Oh, and I do love your writing style (even the bullets). :)

Mary-LUE said...

How many of us were English or Literature majors?

TrudyJ said...

I was both an English major and an English grad student (not to mention an English teacher) and I very rarely plan what I write. Sometimes in an academic paper, NEVER in a piece of fiction, I have managed a passable outline but even then I don't usually stick with it very closely. I'm a big proponent of the "start writing and find out what I'm writing about" school of thought. Which sometimes runs me into trouble -- like now, when I'm nearing the end of writing a book that's fairly plot-driven and I know I absolutely HAVE to outline the last chapters or I won't be able to complete it. I keep dragging my heels on the outline thing. It's such a matter of personal style -- I'm completely awed by novelists who plot every detail out carefully beforehand, but I could never write like that. "I learn by going where I have to go" ... in writing as in life.

Christina said...

If those are the two styles researchers found in excellent writers, then I understand why I don't count as one. My writing style is more "totally by the seat of my pants" procrastination writing.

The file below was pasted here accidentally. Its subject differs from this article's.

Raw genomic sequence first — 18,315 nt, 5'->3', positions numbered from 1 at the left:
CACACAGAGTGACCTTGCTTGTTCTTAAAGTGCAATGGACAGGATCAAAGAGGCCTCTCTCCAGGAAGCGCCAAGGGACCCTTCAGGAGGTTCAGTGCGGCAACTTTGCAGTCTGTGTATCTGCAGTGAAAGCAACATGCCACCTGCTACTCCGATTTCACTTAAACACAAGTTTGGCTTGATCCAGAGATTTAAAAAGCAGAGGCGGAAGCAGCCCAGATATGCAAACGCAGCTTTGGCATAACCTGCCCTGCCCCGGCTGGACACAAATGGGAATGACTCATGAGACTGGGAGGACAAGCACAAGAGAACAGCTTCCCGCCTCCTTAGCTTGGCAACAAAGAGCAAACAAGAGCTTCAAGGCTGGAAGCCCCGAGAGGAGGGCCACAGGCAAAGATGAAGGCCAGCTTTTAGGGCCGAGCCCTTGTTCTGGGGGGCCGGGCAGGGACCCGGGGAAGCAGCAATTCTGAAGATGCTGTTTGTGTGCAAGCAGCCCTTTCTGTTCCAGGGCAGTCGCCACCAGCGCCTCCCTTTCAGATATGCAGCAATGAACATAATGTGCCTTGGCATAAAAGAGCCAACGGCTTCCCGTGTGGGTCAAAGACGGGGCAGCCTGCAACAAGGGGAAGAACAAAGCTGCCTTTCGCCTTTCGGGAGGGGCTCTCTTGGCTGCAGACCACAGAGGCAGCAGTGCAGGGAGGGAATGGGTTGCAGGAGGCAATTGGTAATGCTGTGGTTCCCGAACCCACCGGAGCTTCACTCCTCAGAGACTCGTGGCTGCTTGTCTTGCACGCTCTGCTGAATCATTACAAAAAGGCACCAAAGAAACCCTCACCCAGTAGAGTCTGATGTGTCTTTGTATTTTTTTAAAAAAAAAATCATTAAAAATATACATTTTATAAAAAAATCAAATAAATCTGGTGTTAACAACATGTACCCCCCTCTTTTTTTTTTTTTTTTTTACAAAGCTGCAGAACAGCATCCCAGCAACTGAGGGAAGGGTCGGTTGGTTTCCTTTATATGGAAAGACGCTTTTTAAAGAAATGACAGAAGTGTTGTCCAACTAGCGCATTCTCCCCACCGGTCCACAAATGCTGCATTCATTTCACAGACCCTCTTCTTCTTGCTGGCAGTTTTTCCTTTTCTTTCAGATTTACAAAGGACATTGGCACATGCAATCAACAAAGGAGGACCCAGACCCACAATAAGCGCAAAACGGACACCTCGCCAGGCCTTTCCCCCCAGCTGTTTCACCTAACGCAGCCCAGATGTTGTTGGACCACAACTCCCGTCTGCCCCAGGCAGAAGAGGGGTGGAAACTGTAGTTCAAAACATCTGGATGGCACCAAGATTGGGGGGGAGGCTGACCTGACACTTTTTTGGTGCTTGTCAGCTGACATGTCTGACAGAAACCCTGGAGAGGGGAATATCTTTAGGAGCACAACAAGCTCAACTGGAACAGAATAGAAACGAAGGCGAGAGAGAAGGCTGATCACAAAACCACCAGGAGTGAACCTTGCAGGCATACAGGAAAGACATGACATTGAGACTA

I usually pissed off my fellow students in college and grad school. They'd go through revision after revision for their papers, while I was still sitting on the research I had done but had yet to organize into a paper. Then right before the deadline, I'd sit down with photocopies of highlighted book and journal pages strewn around me in no particular order, pound out a paper, read through it once, and turn it in. I usually got an A or a B.

One of my graduate professors found out how I wrote and he laughed and said he didn't see many with that style who did well, although he confessed to writing the same way.

I tend to write the same way with my blog. I pick something on my mind and just write. It doesn't always end up where I wanted it to.

Congrats on getting a famous visitor, too!

lildb said...